Ligonier Valley to rely on shutout defense in District 6 title game
When opposing coaches talk about Ligonier Valley's football team, the talk usually begins with quarterback Collin Smith and all the athletes the Rams have on offense.
Rarely is the defense mentioned prominently.
“They have no real weaknesses,” said Bishop McCort coach Brian Basile, a former Pittsburgh Power defensive coach who was hired in 2015. “It all revolves around the quarterback (Collin Smith). He's a really good athlete who has the ability to keep plays alive. They also have two great receivers.”
But if Ligonier Valley (12-0) wants to win its first District 6 title Friday against Bishop McCort (10-2), it will be because of the defense that has allowed only 30 points this season.
Ligonier Valley has set numerous school records on both side of the ball, and for posting 12 wins. But for some reason the defense doesn't always get its due.
The Rams have tallied seven shutouts, including three in a row, and 10 games resulted in the mercy rule (a 35-point advantage and a running clock in the second half). One of the wins was a forfeit against Blairsville and the other was a 41-12 win against Purchase Line in a downpour.
Ligonier Valley coach Roger Beitel used a baseball analogy of building his defense.
“Baseball teams are strong up the middle, so we adopted that mentality,” Beitel said. “It all starts with middle linebacker Elijah Parrish (111 tackles), who I feel is the most intimidating and dominant player in the (Heritage) conference. We strengthened the middle and worked out.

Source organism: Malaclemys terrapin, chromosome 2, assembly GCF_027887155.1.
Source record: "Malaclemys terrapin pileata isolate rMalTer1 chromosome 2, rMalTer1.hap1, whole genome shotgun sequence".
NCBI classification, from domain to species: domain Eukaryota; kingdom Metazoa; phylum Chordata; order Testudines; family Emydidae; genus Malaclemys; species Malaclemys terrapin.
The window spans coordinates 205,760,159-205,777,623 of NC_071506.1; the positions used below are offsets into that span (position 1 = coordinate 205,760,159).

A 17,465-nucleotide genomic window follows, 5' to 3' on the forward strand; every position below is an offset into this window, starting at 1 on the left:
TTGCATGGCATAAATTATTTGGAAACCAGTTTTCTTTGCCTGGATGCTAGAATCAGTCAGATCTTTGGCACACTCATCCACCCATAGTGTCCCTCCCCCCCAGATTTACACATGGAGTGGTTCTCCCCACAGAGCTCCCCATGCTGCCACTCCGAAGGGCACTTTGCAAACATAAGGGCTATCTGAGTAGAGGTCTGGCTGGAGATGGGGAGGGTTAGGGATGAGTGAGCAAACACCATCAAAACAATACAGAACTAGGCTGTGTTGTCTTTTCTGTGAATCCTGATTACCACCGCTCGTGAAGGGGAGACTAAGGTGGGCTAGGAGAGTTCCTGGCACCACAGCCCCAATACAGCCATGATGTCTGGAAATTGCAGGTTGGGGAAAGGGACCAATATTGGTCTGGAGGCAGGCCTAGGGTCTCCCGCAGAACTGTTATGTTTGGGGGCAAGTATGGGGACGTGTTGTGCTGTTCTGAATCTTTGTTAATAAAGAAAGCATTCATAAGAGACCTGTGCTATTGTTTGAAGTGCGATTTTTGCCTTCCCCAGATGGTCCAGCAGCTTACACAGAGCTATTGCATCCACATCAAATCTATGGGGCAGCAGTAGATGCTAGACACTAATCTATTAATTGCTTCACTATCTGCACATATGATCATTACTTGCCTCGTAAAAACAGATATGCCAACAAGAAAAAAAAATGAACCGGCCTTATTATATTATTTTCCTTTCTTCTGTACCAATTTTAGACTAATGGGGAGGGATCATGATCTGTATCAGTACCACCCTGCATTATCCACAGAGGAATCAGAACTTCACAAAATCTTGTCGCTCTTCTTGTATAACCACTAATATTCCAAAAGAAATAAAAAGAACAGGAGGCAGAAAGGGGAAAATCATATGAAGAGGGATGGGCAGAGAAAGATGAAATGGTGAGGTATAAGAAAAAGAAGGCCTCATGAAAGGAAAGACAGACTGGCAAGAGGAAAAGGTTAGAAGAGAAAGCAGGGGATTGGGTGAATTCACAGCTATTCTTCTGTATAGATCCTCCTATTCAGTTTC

“Then there are defensive tackles Jake Neiderhiser, who is an animal, and freshman Michael Petrof. Jake and Michael create a lot of problems and keep blockers off Elijah. The other linebackers are Aaron Sheeder and Garrett Custer and then Collin at safety.”
Last week against Westmont Hilltop, Ligonier Valley's defense shutdown the Hilltoppers' vaunted running game which was averaging 273 yards. Defensive end Cole Peters (57 tackles) recovered three fumbles, and linebacker Joe Dubics (61 tackles) helped clog the middle.
“Westmont had some huge offensive linemen, and we forced them to come after us,” Beitel said. “We were able to collapse the holes and use our speed.”
Bishop McCort is the third team from the Laurel Highlands Athletic Conference to challenge the Rams in the playoffs. Ligonier Valley blanked Cambria Heights, 37-0, in the quarterfinals.
The Crimson Crushers run a triple-option attack, led by quarterback Levi Cook and fullback Anthony Walters.
“The key is containing their fullback and quarterback,” Beistel said. “You can't allow them to run the option. We have to dictate where they go.”
Basile was hired after two consecutive 2-8 seasons. Things weren't going well during his first year. Bishop McCort was 1-6 heading into a game at Mansion Park against returning Class A PIAA champion Bishop Guilfoyle.
“Things didn't go well in the first half against Guilfoyle, and at halftime we talked about rededicating their approach,” Basile said. “We won the final two games. We put a plan in place and told them what it would take to turn things around.
“They bought into it, and we've won 12 of our next 14 games.”
Cook tossed two touchdown passes in a win against Bellwood-Antis in the semifinals and has run for 404 yards. Walters leads the ground attack with 760 yards.
Last week, Carnell Andrews returned from an injury and rushed for 128 yards and two scores.